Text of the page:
Sunrise today was borne over by foreboding grey skies that formed a palette in the sky of every grey shade imaginable. It was hardly 7AM and day six looked to be bleak. On deck bright and early, the crew were already being battered by bullet-like gusts of wind. Every cloud has a silver lining however, and despite the pounding winds the cold was offset by high spirits and hot chocolate. The trainees went about their morning routine of swimming, scrubbing, breakfast and a little more scrubbing. As the last of the breakfast dishes were stowed safely and the anchor rose almost unwillingly from its sea-bed the crew kitted themselves out with wet weather gear, ready to battle the day’s wind, rain and unruly Bay.

Tucker rocked and rolled her way out of Orokawa Bay and into the open waters with a game-faced Captain at the helm. The ocean seemed to come alive, like some bitter-cold, rolling, unruly creature. As the rock and roll waves turned to an oceanic, heavy-metal mosh-pit our on-board adrenaline junkies donned their waterproof battle-armor and headed straight for the bowsprit. As Lachlan, our adorable ‘Lil’ Rocker’ took up the lead role at the very tip of the ‘sprit, he was backed up by a steely Aidyn, farm-tough Andrew and the no-frills, self-proclaimed Ninja Aaron our four friendly neighbourhood tough-guys bore the full force of today’s weather. They rode high and swooped low as if riding some crazy combination of the mechanical bull, surfboard and carnival rollercoaster that most certainly left them with their feet wet and appetites fulfilled. Their crazed whooping and yahooing brought spectators from below decks, all of whom were colour-coordinated in the ships banana yellow wet-weather kit.

We watched from the bow, somehow as thrilled as our ‘sprit surfers at the rawness and unpredictability of the sea. Yesterday was all blue skies, sun-tans and bushwalks whilst barely twenty-four hours later we were standing at the bow being pelted by wind and sea-spray tucking our cold little fingers and toesies into socks, pockets and gloves. Thoroughly soaked, salted and thrilled our adventurous four youngsters were brought back to the stern as we continued to batter our way through the constant barrage of cold, hard surf.

With loose cargo strapped-down or holding on to their pants and hats, the rain decided to join Tucker and the ocean in today’s cozy little sea-party. The somewhat light shower teamed up with the barreling winds to sting at even the smallest area exposed to the elements. As Tucker and our iron-cored Captain trudged on we set our eyes on our destination for the first time. Whale Bay reached for the grey skies like a beacon signalling refuge. The sight warmed the ship and its occupants and the relief nibbled away gently at the cold dreary day we’d battled through so far. As we drew within reach of Whale Bay’s calm and wind buffing hills, a sigh of relief was breathed by the entire ship, some even say they heard Tucker herself wipe her brow and utter a quiet ‘whew’. Sitting pretty in our breezy little haven, the anchor was dropped and the billy put to boil.

Hot chocolate, ginger slice and banana cake warmed our cores as dry attire set to work warming arms, hands, ears and heads that supported sleeping bags wrapped around torsos. With our little ship full of trainees that resembled giant caterpillars we went about our rainy day activities. Warm bunks beckoned offering soft, refreshing naps whilst decks of cards and our selection of books kept our conscious minds occupied in lieu of the DVDs and computers they longed for.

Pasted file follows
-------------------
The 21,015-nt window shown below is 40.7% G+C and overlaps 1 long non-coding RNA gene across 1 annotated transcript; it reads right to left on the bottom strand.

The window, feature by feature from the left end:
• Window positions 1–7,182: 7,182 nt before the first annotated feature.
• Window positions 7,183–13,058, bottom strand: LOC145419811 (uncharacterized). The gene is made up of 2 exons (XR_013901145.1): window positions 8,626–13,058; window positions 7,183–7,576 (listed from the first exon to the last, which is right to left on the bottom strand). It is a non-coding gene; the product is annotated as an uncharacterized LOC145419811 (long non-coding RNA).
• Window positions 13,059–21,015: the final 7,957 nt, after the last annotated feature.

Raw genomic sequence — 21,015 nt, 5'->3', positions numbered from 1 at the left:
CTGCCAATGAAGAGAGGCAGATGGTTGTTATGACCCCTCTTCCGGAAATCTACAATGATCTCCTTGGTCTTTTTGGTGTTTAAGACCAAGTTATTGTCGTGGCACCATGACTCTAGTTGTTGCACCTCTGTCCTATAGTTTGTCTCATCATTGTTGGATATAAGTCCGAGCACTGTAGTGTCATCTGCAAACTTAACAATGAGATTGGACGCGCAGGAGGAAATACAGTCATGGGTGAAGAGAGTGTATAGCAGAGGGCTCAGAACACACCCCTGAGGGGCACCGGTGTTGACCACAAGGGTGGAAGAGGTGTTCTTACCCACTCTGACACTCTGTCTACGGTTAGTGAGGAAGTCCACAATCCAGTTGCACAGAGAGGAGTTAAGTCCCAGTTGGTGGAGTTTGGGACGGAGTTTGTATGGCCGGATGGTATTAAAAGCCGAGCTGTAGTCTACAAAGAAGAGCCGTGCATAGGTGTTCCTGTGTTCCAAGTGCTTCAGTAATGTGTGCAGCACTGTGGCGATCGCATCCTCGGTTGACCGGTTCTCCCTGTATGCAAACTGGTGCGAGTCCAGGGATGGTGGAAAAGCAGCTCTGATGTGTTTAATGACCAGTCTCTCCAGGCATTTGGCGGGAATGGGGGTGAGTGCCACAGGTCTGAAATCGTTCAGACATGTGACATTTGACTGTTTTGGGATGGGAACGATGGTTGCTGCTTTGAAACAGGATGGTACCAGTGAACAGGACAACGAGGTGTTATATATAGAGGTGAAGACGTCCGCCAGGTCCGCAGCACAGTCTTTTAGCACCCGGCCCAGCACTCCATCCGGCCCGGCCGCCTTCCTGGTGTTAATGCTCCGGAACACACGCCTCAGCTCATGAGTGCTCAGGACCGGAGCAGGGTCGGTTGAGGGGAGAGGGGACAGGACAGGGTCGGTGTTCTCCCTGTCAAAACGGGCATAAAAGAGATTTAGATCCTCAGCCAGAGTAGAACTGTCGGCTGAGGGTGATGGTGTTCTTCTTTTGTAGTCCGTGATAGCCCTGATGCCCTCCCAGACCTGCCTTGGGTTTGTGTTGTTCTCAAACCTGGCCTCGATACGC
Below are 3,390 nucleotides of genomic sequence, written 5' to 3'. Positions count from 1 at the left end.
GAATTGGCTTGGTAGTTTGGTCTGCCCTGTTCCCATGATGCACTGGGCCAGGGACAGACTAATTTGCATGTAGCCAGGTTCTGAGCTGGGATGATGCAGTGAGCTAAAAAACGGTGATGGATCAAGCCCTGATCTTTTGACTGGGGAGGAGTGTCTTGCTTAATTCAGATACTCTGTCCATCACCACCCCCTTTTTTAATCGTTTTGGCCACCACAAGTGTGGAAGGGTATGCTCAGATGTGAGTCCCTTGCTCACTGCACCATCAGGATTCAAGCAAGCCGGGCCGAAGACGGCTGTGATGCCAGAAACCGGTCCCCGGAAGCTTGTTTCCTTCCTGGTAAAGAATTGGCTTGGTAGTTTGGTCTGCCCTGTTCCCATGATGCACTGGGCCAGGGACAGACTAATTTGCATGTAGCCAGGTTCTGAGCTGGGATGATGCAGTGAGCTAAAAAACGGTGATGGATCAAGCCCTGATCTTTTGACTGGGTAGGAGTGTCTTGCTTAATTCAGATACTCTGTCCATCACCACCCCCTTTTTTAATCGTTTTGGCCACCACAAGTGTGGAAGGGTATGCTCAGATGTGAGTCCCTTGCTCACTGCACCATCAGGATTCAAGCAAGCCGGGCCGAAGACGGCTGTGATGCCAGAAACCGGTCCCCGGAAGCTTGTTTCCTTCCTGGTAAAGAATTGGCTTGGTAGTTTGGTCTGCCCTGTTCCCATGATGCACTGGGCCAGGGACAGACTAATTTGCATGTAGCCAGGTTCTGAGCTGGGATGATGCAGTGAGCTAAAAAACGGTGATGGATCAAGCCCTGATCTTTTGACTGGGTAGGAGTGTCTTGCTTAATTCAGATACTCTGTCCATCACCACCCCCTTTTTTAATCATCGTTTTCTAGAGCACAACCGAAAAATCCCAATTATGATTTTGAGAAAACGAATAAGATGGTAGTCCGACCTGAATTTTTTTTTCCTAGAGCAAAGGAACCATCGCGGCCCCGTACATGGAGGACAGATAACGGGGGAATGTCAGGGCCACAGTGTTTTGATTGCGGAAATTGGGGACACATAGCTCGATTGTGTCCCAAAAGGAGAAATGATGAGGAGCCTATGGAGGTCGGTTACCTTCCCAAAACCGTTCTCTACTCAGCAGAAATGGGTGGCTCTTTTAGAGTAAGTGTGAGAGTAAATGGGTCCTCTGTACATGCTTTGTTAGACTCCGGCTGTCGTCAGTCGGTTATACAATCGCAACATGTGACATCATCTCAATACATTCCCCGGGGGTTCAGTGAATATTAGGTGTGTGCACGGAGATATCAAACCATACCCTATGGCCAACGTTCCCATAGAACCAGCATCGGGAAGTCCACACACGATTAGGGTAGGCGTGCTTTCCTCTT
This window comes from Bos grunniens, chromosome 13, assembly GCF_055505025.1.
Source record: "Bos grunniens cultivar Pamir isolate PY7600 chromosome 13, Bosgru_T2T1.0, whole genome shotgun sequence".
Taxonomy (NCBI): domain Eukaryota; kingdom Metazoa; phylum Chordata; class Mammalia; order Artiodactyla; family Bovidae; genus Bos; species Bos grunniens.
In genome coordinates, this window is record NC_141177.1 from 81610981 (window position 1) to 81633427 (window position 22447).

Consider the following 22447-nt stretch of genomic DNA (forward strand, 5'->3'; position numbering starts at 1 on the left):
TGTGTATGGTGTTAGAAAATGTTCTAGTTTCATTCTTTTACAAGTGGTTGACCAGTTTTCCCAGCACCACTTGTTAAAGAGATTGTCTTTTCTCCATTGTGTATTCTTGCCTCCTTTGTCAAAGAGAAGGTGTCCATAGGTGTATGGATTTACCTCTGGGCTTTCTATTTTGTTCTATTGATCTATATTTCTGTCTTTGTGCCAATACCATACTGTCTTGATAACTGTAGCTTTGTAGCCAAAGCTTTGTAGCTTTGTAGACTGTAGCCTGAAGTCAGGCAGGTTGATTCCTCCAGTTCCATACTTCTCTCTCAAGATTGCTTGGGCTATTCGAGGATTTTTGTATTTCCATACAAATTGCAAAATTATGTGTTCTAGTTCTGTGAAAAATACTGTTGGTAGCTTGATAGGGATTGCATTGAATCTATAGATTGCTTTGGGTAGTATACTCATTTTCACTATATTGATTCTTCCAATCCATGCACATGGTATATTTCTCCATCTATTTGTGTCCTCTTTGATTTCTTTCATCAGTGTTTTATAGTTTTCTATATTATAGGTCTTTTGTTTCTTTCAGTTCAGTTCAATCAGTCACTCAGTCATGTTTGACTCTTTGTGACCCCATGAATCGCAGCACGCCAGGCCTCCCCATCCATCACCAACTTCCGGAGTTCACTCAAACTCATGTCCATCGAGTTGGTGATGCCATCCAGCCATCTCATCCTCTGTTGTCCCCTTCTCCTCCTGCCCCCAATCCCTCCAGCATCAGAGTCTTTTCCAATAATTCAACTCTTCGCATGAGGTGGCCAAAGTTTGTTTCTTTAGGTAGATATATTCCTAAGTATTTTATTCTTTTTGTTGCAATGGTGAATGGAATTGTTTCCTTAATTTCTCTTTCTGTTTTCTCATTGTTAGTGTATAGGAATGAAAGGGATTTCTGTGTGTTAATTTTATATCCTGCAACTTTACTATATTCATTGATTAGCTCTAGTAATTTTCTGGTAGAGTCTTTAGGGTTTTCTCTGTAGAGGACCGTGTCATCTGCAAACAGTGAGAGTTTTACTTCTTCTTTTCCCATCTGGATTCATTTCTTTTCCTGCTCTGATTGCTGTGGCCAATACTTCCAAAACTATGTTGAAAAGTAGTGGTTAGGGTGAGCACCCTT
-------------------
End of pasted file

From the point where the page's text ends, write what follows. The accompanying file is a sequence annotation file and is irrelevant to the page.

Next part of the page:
Hours crept by without so much as a creaking floorboard and before we knew it we’d devoured our lunch of hotdogs, exhausted our arsenal of card games and worn our focused attention-spans thin with hard-cover and paperback novels. The waters of Whale Bay seemed to be warmed by the day’s rain and right on cue fishing lines were being cast over both port and starboardside. A slow start to the days fishing expedition saw our anglers ready to call it a day when the Kahawai stuck, waking the ship. Our first catch of the day, hauled aboard proudly by Lachlan signaled the start of a fishing frenzy. With our anglers heaving plenty of bait-fish on-board and having had a mighty chunk of fun in the process they packed their lines away and headed below decks for a little rest and a handful of soap to offset the smell of squid and fish, which, when commented on was instead referred to as ‘the smell of a hard days work’.

With the entire ship having mixed emotions about the impending conclusion to our voyage, it’s no question that we all feel battered and tired after a rough day. A roast dinner is in progress in the galley and spoons, laughter and smarted fingers occupy the saloon. Looking at the tired faces of this weeks trainees they look back happily. Proudly sporting a week at sea under their belts, they discuss their plans for their arrival at home. A long, hot shower seems to be in popular demand whilst favourite foods, TV shows and pets should all be ready for a right shock when our youth return. It seems that once again, a week aboard the R. Tucker Thompson has been a great success. Sheep have been sheared and turned into aspiring shepherds whereas introverts have become vivid social butterflies.

With another week of memories and callouses added to our collection we’re all looking forward to our return to Opua tomorrow afternoon. The crew look forward to some R&R and the trainees look forward to their friends and family. Be ready for a pleasant surprise tomorrow afternoon as well as stories, gossip and jokes throughout the week and further on. Signing out for the week is the R. Tucker Thompson and eleven new chapters in her vast communal history.